Clostridium difficile infection (CDI) is one of the most common healthcare-associated infections. Hospitalized patients are at increased risk for morbidity and mortality related to CDI. Prior studies suggested an increased risk for recurrent CDI in patients with concurrent diverticulitis. We conducted this study to evaluate the outcomes of CDI in patients admitted for acute diverticulitis.
The National Inpatient Sample (NIS) database was queried for CDI admissions using the International Classification of Diseases, Ninth Edition, Clinical Modification [ICD-9-CM] codes 008.45 between January 2012 and September 2015. ICD-9-CM codes 562.11 and 562.13 were used to identify patients with a current diagnosis of acute diverticulitis. We looked at mortality, length of stay, and cost of hospitalization as the primary outcomes.
Our study included 1,327,595 patients who were admitted for CDI between 2012 and 2105. 31010 patients (2.34%) had a concurrent diagnosis of acute diverticulitis. The mean age for patients with and without diverticulitis was 69 and 67, respectively. The in-hospital mortality was lower in patients with acute diverticulitis [adjusted Odd Ratio (aOR): 0.58, 95% CI: 0.51-0.66 p< 0.001]. Also, the length of stay was shorter, and the cost of hospitalization was lower in patients with acute diverticulitis.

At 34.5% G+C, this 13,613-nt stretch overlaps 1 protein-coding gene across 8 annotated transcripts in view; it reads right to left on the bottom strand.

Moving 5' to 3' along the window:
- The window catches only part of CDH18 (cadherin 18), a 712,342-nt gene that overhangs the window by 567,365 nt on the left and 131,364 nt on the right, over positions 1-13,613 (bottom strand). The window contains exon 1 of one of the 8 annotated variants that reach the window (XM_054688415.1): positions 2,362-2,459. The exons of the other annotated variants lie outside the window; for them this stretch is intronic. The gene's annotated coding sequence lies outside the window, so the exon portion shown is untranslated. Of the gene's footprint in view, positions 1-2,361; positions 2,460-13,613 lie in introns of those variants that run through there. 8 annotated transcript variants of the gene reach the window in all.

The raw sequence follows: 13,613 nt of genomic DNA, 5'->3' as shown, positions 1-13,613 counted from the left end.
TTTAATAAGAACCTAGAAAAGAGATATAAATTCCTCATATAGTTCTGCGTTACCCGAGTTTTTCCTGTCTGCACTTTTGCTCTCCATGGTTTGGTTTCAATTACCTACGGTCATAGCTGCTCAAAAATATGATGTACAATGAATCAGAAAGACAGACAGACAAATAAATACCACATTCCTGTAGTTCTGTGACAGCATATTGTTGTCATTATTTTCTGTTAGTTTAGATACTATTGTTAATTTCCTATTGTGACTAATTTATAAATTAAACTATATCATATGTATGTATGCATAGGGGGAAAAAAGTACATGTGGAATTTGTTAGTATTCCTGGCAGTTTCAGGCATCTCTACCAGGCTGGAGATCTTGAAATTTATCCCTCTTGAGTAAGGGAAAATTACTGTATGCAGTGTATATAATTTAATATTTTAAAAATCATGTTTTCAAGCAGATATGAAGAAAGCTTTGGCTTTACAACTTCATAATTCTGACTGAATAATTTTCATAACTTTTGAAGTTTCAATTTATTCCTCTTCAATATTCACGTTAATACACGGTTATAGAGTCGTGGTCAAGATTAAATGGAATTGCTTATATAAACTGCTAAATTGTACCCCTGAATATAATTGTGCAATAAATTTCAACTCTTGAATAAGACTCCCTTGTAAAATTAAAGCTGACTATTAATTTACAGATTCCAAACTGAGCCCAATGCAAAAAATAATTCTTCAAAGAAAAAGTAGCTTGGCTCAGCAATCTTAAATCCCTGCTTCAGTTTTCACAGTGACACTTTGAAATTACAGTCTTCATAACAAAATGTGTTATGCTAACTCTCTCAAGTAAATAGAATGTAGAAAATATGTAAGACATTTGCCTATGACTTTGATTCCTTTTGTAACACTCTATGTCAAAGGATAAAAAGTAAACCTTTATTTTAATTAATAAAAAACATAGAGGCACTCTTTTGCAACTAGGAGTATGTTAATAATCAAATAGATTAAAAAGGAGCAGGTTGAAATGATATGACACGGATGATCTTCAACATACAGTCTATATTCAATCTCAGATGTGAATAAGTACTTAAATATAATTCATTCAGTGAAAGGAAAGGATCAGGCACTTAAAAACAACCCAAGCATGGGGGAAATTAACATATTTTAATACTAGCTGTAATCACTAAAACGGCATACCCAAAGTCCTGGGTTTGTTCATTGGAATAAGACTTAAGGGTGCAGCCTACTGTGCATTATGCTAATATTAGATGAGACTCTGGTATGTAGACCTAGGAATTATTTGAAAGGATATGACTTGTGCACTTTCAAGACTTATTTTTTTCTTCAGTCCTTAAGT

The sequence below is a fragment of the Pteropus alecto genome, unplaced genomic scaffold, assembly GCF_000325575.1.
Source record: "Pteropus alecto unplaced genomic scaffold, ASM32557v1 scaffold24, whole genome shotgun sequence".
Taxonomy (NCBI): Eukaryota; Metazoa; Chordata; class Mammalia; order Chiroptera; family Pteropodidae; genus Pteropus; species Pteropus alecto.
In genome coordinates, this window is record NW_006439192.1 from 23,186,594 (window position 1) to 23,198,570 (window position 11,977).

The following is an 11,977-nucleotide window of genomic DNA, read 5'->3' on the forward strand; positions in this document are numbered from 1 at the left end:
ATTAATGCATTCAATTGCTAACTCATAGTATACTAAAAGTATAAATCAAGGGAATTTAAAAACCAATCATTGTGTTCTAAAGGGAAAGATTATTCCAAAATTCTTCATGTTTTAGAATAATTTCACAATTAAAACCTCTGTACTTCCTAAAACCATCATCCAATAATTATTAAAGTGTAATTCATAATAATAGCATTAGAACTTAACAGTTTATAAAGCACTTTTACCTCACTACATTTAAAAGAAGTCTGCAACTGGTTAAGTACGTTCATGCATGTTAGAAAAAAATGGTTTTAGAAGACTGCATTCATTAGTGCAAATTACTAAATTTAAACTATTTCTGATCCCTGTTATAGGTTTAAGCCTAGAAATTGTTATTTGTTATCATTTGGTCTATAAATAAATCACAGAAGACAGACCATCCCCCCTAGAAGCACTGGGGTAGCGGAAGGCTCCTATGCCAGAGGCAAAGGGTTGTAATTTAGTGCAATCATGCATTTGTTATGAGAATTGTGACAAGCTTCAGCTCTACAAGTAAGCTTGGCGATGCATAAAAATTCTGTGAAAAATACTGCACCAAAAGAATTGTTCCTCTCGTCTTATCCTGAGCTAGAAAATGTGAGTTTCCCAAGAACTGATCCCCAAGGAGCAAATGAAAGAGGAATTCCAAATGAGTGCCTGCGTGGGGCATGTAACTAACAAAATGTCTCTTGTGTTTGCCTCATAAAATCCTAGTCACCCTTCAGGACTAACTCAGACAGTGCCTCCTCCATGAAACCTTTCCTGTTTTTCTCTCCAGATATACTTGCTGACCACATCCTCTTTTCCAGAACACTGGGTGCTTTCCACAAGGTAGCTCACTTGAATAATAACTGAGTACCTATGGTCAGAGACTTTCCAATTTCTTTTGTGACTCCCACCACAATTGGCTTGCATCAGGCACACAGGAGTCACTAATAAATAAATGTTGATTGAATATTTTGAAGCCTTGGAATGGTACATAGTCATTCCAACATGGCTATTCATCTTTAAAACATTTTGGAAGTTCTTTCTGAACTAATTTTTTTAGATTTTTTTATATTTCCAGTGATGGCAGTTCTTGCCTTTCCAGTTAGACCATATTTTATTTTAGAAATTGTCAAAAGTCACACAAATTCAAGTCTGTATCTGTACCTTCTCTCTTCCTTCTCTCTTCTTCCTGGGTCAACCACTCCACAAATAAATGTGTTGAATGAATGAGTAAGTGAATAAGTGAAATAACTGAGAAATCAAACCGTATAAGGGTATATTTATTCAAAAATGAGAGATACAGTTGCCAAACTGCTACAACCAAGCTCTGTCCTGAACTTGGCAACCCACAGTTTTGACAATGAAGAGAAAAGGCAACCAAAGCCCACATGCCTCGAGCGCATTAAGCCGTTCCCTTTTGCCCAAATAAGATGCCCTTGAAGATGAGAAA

The in-hospital mortality is lower in patients with CDI and concurrent acute diverticulitis. The observed results are different from prior study and might be attributed to a higher burden of the normal flora that competes and potentially reduce the severity of CDI. Also, the wide utilization of antibiotic stewardship programs across many hospitals nationwide might have affected the results.
Table 1: Baseline Characteristics of CDI index hospitalizations
Abubaker Abdalla indicated no relevant financial relationships.
Wesam Taha indicated no relevant financial relationships.
M. Caroline Burton indicated no relevant financial relationships.
Nageshwara Gullapalli indicated no relevant financial relationships.